Tahrir as a thermostat
You probably remember the beginnings of the Egyptian Awakening. It was Dickensian: the best of times, the worst of times. Happiness and anxiety were in the air, fearful talk was spreading of Islamists taking power in Cairo.
I remember a Turkish diplomat saying “There is always going to be the Tahrir Square to correct any mistakes,” stressing the transformative nature of the Tahrir experience. “If the new military rulers of Egypt should make any mistakes the people know that they can go to Tahrir again,” he said. And that is exactly what they did last week.
Tahrir is now acting as a thermostat for Egypt’s political climate. A thermostat, as we know, is “part of a control system, regulating a system’s temperature to maintain near a desired level.” If people do not like something they can “go Tahrir” to warn the system. It works.
In February 2011, Tahrir Square demonstrations led to the downfall of Hosni Mubarak. But the whole thing felt a bit more like a coup d’état than a revolution. The army took over after Mubarak and protests began to die down. Yet last week, Egypt’s political sphere, including the military junta, learned the Tahrir experience is still alive and well. This is both good and bad.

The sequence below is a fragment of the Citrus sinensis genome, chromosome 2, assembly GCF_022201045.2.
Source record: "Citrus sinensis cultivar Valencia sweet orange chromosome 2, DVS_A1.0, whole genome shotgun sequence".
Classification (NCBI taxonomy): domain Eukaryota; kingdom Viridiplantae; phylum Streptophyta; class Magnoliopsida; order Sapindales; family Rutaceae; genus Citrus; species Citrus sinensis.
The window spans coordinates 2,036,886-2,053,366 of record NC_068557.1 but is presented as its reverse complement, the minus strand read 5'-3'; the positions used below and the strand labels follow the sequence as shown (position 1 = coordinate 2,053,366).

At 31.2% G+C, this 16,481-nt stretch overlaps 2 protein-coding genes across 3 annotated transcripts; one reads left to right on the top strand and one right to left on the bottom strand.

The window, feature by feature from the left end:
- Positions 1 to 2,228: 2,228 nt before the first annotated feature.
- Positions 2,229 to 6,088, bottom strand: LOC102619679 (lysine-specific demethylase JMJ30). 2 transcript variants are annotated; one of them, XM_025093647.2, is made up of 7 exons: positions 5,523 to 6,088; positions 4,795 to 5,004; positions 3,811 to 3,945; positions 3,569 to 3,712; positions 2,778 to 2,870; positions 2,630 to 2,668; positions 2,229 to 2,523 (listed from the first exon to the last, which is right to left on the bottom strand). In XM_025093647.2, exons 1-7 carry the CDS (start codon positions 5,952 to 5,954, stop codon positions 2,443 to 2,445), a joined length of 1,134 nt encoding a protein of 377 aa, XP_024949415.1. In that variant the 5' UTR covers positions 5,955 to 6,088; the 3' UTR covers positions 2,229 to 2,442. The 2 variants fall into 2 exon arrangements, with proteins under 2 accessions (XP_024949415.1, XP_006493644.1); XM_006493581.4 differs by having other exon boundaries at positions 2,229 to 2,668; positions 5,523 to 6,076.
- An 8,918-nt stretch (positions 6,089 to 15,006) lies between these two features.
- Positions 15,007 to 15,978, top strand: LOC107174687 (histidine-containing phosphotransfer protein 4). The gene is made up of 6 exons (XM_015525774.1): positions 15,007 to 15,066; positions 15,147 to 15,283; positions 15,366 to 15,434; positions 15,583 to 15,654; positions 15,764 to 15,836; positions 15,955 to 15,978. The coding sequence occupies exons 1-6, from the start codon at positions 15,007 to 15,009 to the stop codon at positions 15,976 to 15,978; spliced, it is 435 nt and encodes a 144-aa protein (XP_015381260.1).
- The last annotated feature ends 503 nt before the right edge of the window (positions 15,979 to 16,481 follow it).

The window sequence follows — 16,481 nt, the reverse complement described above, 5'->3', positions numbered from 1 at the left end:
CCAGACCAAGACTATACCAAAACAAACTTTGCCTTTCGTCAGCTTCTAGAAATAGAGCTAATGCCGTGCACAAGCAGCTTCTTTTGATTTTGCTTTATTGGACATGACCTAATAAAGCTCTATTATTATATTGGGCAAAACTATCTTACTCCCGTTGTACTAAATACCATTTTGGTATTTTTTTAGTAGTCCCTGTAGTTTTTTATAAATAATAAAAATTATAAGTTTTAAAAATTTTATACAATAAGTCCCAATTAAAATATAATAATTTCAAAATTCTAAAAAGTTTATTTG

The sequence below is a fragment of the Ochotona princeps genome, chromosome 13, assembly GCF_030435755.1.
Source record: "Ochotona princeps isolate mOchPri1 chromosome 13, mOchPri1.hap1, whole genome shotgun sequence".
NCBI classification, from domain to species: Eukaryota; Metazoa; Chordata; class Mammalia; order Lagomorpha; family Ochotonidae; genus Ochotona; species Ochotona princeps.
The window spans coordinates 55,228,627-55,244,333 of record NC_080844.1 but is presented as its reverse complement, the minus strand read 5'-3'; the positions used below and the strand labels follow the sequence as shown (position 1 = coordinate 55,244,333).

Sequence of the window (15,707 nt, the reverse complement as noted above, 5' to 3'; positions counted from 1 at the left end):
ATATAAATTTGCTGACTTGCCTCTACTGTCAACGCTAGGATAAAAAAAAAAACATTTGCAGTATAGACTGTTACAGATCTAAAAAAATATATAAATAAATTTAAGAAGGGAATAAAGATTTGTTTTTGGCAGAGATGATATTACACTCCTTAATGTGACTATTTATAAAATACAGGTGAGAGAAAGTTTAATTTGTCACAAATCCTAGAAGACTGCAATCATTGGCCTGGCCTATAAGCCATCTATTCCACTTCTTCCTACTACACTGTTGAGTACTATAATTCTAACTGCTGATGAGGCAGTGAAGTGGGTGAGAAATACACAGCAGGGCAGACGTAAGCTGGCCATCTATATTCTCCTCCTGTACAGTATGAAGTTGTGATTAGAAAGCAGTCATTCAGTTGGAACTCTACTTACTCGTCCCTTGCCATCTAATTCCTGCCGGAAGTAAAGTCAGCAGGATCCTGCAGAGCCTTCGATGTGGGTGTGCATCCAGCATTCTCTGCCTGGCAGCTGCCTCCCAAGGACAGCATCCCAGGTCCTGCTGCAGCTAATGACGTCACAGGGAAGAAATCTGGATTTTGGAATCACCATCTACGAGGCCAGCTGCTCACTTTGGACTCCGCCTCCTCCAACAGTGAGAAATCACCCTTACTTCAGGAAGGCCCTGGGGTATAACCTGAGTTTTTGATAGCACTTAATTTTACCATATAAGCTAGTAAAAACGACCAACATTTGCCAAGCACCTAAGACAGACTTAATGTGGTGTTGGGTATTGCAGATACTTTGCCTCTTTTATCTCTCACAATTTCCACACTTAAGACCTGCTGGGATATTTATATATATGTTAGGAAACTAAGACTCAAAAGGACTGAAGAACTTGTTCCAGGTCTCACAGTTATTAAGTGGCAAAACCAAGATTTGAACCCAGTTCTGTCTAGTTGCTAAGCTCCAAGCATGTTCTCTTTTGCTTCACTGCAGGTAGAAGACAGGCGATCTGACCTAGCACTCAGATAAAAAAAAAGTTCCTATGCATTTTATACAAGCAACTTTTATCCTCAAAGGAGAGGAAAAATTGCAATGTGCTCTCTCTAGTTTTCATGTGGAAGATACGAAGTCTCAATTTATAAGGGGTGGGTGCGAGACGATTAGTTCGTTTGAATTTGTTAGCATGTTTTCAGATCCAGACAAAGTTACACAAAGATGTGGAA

First, the good part. The Supreme Council of the Armed Forces (SCAF) as well as future rulers of Egypt knows they will have to pass the test of Tahrir. There was no shortage of warning signs before the new demonstrations. To begin with, the Emergency Law, which protesters wanted to abolish, was actually extended after Mubarak’s resignation. Then demonstrating Coptic Christians were murdered in the streets. And most recently, the Selmy Document was released, which notes that the military should have supra-constitutional mandate as guardian angel after elections. These events create an atmosphere that is not conducive to democracy; hence the Tahrir alarm kicks in. The political elite see they are having a hard time keeping up with the fever and demands coming from Tahrir.
But there are limits to the thermostat. The Egyptian state needs a government in order to deliver what its people are asking for: jobs, economic growth and welfare. A preoccupation with political transformation could lead to the neglect of the economic situation while the economy is in dire need of attention. I say this speaking straight from Turkey’s recent experience. Since 2007, Turkey has not accomplished any major economic reform that I know of. Instead, our economy lost about half a decade due to the 2007 Parliament’s preoccupation with political transformation.
Egyptians have invented the Tahrir model for political transformation. It works like a thermostat, creating a conducive environment for democratic transition. Tahrir 2.0 has shown the control system is effective. Now Egyptians have to devise a way to transfer this function to the ballot box and create elected representatives of the people. Otherwise they will be stuck in transition limbo